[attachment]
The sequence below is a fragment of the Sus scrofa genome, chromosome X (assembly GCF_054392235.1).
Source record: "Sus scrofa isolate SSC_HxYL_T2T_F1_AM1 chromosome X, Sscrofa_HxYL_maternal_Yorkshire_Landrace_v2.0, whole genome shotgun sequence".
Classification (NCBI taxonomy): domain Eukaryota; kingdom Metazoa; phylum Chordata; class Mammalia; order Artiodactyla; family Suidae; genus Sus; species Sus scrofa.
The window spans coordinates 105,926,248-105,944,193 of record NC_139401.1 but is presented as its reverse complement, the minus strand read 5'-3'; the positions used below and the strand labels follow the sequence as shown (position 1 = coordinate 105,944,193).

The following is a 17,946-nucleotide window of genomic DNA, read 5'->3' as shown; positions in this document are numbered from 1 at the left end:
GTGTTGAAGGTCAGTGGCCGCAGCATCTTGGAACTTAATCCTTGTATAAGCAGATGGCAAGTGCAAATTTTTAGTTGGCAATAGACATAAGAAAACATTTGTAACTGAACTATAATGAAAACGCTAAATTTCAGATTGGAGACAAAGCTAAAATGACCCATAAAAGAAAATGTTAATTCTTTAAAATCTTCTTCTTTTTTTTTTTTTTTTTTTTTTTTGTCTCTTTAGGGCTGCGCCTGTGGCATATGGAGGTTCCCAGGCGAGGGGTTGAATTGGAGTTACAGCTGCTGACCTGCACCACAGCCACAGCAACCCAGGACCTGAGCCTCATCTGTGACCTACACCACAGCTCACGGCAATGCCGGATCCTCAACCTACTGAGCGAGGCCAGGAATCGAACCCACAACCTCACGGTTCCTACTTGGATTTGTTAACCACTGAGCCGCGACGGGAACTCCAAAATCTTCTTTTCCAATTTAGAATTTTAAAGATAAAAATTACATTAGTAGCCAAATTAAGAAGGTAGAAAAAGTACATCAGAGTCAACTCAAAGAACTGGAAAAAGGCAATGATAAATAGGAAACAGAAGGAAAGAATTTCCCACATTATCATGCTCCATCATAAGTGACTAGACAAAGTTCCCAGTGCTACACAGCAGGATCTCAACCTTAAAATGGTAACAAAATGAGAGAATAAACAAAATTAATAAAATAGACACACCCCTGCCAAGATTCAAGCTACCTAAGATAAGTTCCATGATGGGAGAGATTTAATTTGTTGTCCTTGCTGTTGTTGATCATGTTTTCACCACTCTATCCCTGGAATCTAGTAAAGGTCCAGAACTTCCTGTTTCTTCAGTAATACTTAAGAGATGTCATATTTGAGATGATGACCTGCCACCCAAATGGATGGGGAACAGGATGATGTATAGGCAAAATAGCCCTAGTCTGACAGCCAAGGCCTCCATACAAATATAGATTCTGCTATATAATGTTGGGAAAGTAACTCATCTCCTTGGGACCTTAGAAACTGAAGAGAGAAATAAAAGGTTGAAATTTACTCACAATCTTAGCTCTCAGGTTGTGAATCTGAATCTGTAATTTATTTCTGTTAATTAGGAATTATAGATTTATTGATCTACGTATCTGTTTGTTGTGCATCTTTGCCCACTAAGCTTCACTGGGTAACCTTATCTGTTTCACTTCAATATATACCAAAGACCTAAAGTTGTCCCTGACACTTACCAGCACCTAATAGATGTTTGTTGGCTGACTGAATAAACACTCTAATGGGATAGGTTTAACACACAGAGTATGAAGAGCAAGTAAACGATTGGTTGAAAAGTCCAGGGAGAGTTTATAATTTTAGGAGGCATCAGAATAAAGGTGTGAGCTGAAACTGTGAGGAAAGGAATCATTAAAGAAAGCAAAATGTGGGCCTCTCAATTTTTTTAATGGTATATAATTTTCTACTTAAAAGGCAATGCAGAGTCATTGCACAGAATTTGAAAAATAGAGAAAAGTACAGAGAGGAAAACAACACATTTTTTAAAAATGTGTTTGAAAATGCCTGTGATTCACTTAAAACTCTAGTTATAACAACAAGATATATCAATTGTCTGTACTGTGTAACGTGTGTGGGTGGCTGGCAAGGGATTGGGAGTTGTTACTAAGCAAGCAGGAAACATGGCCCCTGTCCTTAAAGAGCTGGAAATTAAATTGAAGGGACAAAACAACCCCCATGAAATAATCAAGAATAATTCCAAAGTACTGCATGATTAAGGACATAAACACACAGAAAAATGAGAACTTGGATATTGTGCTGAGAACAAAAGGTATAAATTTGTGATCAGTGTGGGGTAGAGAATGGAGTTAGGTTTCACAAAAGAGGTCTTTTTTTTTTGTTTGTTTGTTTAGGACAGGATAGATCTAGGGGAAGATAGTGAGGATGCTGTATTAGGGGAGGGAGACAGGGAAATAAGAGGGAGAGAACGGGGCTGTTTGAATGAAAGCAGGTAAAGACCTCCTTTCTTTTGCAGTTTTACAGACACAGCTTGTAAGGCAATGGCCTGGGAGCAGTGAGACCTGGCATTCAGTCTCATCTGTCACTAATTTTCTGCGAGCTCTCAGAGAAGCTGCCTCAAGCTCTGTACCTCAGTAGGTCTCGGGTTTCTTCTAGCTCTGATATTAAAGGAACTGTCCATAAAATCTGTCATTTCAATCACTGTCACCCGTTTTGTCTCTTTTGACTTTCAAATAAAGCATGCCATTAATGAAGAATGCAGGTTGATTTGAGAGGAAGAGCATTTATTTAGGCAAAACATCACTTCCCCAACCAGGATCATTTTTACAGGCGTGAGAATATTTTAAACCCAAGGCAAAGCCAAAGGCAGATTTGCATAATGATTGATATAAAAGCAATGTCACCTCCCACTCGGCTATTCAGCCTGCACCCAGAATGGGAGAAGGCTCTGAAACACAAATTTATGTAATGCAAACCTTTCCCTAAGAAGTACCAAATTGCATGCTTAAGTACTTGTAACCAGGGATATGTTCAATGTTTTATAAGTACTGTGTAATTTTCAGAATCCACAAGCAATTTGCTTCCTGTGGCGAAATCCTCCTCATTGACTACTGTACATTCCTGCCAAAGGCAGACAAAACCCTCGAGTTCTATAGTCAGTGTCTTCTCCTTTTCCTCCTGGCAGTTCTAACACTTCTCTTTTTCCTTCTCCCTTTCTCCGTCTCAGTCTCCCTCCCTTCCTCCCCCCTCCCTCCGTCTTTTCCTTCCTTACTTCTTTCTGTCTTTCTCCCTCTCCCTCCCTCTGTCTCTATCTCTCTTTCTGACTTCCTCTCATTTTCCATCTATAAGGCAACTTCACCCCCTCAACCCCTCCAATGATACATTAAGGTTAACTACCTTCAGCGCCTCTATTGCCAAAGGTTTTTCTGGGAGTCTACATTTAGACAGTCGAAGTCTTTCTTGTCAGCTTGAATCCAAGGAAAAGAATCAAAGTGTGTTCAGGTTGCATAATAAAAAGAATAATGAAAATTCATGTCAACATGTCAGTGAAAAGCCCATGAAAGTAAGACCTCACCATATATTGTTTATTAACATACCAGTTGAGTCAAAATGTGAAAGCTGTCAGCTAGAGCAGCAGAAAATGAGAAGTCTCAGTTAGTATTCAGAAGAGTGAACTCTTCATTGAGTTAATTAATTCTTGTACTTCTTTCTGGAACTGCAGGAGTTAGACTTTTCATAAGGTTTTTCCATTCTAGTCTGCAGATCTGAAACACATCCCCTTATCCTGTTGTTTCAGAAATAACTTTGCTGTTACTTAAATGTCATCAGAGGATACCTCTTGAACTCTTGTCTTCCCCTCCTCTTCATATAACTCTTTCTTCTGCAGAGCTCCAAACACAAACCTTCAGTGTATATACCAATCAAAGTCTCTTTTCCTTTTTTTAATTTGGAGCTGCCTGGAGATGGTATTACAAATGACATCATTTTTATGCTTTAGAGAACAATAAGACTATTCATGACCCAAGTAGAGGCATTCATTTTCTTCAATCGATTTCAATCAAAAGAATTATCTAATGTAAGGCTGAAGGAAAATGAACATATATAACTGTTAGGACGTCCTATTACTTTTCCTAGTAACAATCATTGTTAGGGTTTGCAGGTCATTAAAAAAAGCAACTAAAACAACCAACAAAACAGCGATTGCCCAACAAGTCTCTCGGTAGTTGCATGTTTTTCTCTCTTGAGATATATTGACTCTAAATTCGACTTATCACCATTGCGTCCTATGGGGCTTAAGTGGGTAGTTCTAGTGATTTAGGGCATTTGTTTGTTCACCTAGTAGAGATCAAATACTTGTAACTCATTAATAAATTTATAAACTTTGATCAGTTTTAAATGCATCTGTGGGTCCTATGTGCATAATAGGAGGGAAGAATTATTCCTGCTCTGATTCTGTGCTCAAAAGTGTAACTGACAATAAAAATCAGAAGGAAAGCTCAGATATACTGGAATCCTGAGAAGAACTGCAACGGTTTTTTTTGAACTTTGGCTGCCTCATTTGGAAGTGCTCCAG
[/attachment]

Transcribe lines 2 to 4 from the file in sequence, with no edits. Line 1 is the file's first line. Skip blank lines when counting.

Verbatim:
Source record: "Sus scrofa isolate SSC_HxYL_T2T_F1_AM1 chromosome X, Sscrofa_HxYL_maternal_Yorkshire_Landrace_v2.0, whole genome shotgun sequence".
Classification (NCBI taxonomy): domain Eukaryota; kingdom Metazoa; phylum Chordata; class Mammalia; order Artiodactyla; family Suidae; genus Sus; species Sus scrofa.
The window spans coordinates 105,926,248-105,944,193 of record NC_139401.1 but is presented as its reverse complement, the minus strand read 5'-3'; the positions used below and the strand labels follow the sequence as shown (position 1 = coordinate 105,944,193).